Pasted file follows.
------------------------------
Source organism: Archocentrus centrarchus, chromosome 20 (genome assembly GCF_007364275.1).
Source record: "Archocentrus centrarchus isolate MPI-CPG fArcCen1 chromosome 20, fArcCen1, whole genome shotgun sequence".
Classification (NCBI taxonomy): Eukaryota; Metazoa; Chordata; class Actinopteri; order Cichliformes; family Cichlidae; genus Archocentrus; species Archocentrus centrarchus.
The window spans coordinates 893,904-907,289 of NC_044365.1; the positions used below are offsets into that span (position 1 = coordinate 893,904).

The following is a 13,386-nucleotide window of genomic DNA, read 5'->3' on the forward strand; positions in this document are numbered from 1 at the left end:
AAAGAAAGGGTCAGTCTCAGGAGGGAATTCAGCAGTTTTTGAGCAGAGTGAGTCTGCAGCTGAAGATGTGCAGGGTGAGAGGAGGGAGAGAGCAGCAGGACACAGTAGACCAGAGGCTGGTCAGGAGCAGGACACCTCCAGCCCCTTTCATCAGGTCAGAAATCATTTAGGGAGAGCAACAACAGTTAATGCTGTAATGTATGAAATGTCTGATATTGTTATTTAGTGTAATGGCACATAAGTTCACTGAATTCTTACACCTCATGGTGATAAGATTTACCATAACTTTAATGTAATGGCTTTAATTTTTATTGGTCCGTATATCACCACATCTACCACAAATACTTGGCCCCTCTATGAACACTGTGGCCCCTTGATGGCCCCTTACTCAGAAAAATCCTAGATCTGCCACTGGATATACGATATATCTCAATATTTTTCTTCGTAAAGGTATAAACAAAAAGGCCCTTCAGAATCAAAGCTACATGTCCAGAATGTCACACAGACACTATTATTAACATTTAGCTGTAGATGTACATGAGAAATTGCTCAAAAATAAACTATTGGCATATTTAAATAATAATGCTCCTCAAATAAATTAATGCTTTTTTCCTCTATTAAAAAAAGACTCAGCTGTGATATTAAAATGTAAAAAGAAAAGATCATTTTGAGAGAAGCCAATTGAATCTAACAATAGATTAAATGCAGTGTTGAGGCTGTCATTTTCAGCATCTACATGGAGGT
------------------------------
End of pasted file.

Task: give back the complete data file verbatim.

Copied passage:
Source organism: Archocentrus centrarchus, chromosome 20 (genome assembly GCF_007364275.1).
Source record: "Archocentrus centrarchus isolate MPI-CPG fArcCen1 chromosome 20, fArcCen1, whole genome shotgun sequence".
Classification (NCBI taxonomy): Eukaryota; Metazoa; Chordata; class Actinopteri; order Cichliformes; family Cichlidae; genus Archocentrus; species Archocentrus centrarchus.
The window spans coordinates 893,904-907,289 of NC_044365.1; the positions used below are offsets into that span (position 1 = coordinate 893,904).

The following is a 13,386-nucleotide window of genomic DNA, read 5'->3' on the forward strand; positions in this document are numbered from 1 at the left end:
AAAGAAAGGGTCAGTCTCAGGAGGGAATTCAGCAGTTTTTGAGCAGAGTGAGTCTGCAGCTGAAGATGTGCAGGGTGAGAGGAGGGAGAGAGCAGCAGGACACAGTAGACCAGAGGCTGGTCAGGAGCAGGACACCTCCAGCCCCTTTCATCAGGTCAGAAATCATTTAGGGAGAGCAACAACAGTTAATGCTGTAATGTATGAAATGTCTGATATTGTTATTTAGTGTAATGGCACATAAGTTCACTGAATTCTTACACCTCATGGTGATAAGATTTACCATAACTTTAATGTAATGGCTTTAATTTTTATTGGTCCGTATATCACCACATCTACCACAAATACTTGGCCCCTCTATGAACACTGTGGCCCCTTGATGGCCCCTTACTCAGAAAAATCCTAGATCTGCCACTGGATATACGATATATCTCAATATTTTTCTTCGTAAAGGTATAAACAAAAAGGCCCTTCAGAATCAAAGCTACATGTCCAGAATGTCACACAGACACTATTATTAACATTTAGCTGTAGATGTACATGAGAAATTGCTCAAAAATAAACTATTGGCATATTTAAATAATAATGCTCCTCAAATAAATTAATGCTTTTTTCCTCTATTAAAAAAAGACTCAGCTGTGATATTAAAATGTAAAAAGAAAAGATCATTTTGAGAGAAGCCAATTGAATCTAACAATAGATTAAATGCAGTGTTGAGGCTGTCATTTTCAGCATCTACATGGAGGT